The Best New Rap Music To Have On Your Radar

Uproxx Studios

This week didn’t have as many releases as last week, but there are more than enough standout songs. Lil Baby dropped the biggest single from his upcoming Harder Than Ever project, Jay Rock and Kendrick dropped a coronation of a single in the midst of their Championship Tour, and we also got a long-awaited posthumous track from Lil Peep — produced by Clams Casino. One of the most impressive tracks is from YBN Cordae, who offered a strong response to J. Cole’s “1985” with “Old N—-s.”

Lil Baby ft Drake, “Yes Indeed”

Another week, another Lil Baby banger. The young ATLien is set to feed the streets his Harder Than Ever mixtape tonight, and decided to follow up on “Southside” with his hardest feature ever: None other than Drake on “Yes Indeed.” The track was originally called “Pikachu,” but Nintendo put a stop to that. What they won’t be able to stop is this track’s effortless bounce, as Lil Baby and Drake trade braggadocious rhymes over an 808 that could blow a window out at the right levels. Speaking of the right level, more appearances like “Yes Indeed” will have Lil Baby up there with the hottest young rappers in the game sooner than later.

Jay Rock ft. Kendrick Lamar, “Win”

Hip-hop editor Aaron Williams recently got a chance to check out the TDE Champions Tour, which paid homage to the grind that the LA-based label has been putting in for almost a decade. Following on the heels of February’s, “Nobody Knows” track, Jay Rock’s latest single “Win” — alongside current hip-hop King Kendrick Lamar — is an appropriately titled (and scored) coronation of a track. Over a regal horn sample and thumping 808s, Kendrick and Jay Rock swag through bars about their superiority over the rap game. TDE is known as one of the most risk-taking, introspective brands in mainstream hip-hop, but they also know how to keep the party going with fun songs like this. TDE boss Punch has a crew that can do both.

Kevin Gates, “Change Lanes”

At this point, the #Free(Insert Artist) campaign may have to be amended to include some kind of advocacy for artists dealing with overly restrictive probation and bail conditions. Meek Mill has noted he hasn’t truly felt free for the duration of his probation sentence — that may finally be coming to an end soon. Kevin Gates is dealing with similar issues, as the Baton Rouge native hasn’t even been allowed to go home — or anywhere else — because of bail conditions after his release on a felony gun charge.

Gates delved into his probation issues and more on Chained To The City, a three-song EP he dropped yesterday. “Change Lanes” is a standout track from the triplet, as he displays just about everything that had fans clamoring for his release in the first place. He explores his legal woes, calling his presiding judge a “racist” and rhyming, “I ain’t never been a gang member, Illinois labeled me a gang chief.” He also showed that his melodic gifts have gone nowhere. The track is a long-awaited slapper, but also another eye-opening example of how the legal system targets rappers and uses their image against them.

Rich The Kid ft. Jay Critch, “Near You”

Rich The Kid is building a movement with his Rich Forever label. Not only did his The World Is Yours project do well with two platinum singles in “New Freezer” and “Plug Walk,” he has two artists making waves. Famous Dex is a controversial artist, but that hasn’t stopped his fanbase from supporting him — and Brooklyn’s Jay Critch is the next artist up on the label. Rich and Critch teamed up for “Near You,” in which they rhyme over a gleaming soul sample fitted with thumping percussion. The track is from Rich Forever 4, the upcoming compilation for the label.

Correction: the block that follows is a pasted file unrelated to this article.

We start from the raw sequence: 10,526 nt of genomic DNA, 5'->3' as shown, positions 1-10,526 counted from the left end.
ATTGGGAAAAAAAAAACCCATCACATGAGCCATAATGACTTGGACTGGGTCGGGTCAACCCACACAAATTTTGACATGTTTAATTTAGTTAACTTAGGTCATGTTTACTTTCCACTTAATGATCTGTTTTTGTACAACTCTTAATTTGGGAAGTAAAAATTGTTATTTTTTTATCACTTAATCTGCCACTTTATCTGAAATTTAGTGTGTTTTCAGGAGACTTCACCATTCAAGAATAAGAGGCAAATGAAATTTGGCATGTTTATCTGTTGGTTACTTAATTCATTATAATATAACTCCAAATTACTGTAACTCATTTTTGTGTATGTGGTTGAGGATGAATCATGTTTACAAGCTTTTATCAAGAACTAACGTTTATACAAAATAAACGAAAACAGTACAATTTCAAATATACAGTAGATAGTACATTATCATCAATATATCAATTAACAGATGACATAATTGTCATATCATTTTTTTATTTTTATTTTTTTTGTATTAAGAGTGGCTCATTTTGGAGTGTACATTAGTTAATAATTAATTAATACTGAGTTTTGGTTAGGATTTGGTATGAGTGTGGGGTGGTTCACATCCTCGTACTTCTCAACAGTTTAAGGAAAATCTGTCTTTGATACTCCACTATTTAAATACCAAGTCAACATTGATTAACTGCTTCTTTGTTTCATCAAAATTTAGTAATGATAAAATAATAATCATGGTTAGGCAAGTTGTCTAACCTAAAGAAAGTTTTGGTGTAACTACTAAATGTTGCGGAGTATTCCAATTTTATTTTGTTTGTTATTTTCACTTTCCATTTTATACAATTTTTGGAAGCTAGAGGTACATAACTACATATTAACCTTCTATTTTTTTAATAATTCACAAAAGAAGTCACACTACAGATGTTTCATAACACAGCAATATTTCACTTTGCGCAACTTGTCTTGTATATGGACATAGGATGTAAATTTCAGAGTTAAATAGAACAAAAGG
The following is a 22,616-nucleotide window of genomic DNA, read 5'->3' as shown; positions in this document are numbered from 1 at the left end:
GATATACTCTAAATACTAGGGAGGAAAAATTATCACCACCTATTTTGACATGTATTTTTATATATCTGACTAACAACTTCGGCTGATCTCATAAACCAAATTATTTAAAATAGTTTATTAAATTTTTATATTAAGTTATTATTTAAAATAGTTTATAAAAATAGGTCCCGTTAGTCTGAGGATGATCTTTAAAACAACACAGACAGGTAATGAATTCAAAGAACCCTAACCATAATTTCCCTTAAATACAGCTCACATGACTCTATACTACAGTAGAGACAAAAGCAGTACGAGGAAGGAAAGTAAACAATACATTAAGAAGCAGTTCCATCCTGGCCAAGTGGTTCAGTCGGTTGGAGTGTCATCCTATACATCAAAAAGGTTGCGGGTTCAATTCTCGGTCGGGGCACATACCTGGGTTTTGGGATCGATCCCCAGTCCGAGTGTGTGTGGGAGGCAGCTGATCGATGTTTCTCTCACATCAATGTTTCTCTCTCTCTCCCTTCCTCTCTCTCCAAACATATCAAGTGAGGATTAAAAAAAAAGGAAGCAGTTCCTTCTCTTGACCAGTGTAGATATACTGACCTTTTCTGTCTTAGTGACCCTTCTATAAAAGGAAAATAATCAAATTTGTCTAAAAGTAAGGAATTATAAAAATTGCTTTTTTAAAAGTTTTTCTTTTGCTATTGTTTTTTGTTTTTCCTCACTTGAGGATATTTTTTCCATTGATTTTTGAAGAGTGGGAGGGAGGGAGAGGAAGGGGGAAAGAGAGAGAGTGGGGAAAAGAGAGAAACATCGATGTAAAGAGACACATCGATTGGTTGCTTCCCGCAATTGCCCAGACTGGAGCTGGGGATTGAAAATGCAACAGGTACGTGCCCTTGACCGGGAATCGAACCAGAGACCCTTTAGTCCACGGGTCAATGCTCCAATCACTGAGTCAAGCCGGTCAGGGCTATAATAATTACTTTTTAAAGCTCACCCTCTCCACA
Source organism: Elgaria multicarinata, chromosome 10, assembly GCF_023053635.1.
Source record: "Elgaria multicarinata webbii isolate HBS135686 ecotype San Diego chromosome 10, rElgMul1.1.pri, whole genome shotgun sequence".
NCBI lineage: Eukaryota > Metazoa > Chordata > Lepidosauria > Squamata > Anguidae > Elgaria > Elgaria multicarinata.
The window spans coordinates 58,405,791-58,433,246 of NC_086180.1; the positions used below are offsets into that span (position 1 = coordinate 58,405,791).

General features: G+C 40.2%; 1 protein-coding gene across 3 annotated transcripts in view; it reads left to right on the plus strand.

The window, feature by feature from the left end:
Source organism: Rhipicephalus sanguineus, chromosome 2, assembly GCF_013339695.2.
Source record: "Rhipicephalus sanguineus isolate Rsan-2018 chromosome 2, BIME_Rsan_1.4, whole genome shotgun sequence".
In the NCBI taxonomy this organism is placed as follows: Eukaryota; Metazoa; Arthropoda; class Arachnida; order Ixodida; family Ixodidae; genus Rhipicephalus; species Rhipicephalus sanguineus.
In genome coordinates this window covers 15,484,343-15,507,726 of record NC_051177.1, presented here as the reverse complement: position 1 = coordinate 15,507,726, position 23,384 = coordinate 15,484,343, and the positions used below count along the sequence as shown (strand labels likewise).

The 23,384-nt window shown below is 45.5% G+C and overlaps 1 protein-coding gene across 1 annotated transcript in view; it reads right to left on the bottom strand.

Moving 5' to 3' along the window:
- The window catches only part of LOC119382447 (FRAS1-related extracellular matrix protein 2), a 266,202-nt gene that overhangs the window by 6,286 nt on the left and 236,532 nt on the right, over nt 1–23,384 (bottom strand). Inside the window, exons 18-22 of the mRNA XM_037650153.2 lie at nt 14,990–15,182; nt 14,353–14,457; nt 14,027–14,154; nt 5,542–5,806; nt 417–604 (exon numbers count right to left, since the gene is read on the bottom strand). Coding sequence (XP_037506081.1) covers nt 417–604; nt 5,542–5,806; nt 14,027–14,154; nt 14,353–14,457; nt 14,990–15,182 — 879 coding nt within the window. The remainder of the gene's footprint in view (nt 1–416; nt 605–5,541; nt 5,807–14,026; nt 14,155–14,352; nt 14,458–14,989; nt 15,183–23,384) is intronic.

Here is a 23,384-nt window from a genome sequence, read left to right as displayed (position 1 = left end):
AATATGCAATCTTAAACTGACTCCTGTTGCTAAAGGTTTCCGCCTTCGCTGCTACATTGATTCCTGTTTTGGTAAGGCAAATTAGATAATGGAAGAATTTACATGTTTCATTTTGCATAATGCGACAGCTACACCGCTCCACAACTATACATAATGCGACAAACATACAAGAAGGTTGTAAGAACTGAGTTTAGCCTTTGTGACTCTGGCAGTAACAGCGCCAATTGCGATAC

Lil Peep, “4 Gold Chains”

Lil Peep was taken from the music world way too soon, but a sliver of a silver lining is that the prolific artist left a little bit of unreleased music to remember him by. Come Over When You’re Sober Pt. 2 hasn’t been released yet, but “4 Gold Chains” is one of the first full-length tracks released since his death last November. The gloomy, Clams Casino-produced track is another opportunity to peer into the sadness that Peep’s brother claimed was part of an aesthetic, but radiates authentically in lines like, “fame bring pain, but the pain make money.” The track follows up his “Save That Sh*t” video that as another eerie glimpse into Peep’s psyche, which Lil Uzi noted that he understood fully upon the young artist’s passing.

YBN Cordae, “Old N—-s”

There has been much fuss made over J. Cole’s “1985” track, which was perceived by many to be a diss track to the young generation despite J. Cole’s contention that the track was only meant for a select few artists — like Lil Pump. While many youngins have decided to retort with “F*ck J.Cole” chants at shows, an unsung member of the YBN camp may have provided the most measured response. Based on the incendiary title, you might think that the song would have been full of childish insults, but YBN Cordae actually dropped an incisive response with bars bemoaning the hypocrisy of the older generation, their lack of solutions and the need for hip-hop to unite generationally:

“We see you old n—-s as a lot of clowns
Not to mention our father figures was not around
So we all on tours and we hoppin’ towns
We just need to sit down and find common ground
And it’s soon to come, soon to come
Hip-hop need balance like the moon and sun
It feel good when I wear Christian Louboutins
So I gotta drop music to accrue some funds
And I get it, that’s the mindset that’s killin’ the rhyme-fest
But feedin’ our families, lowering the crime yet”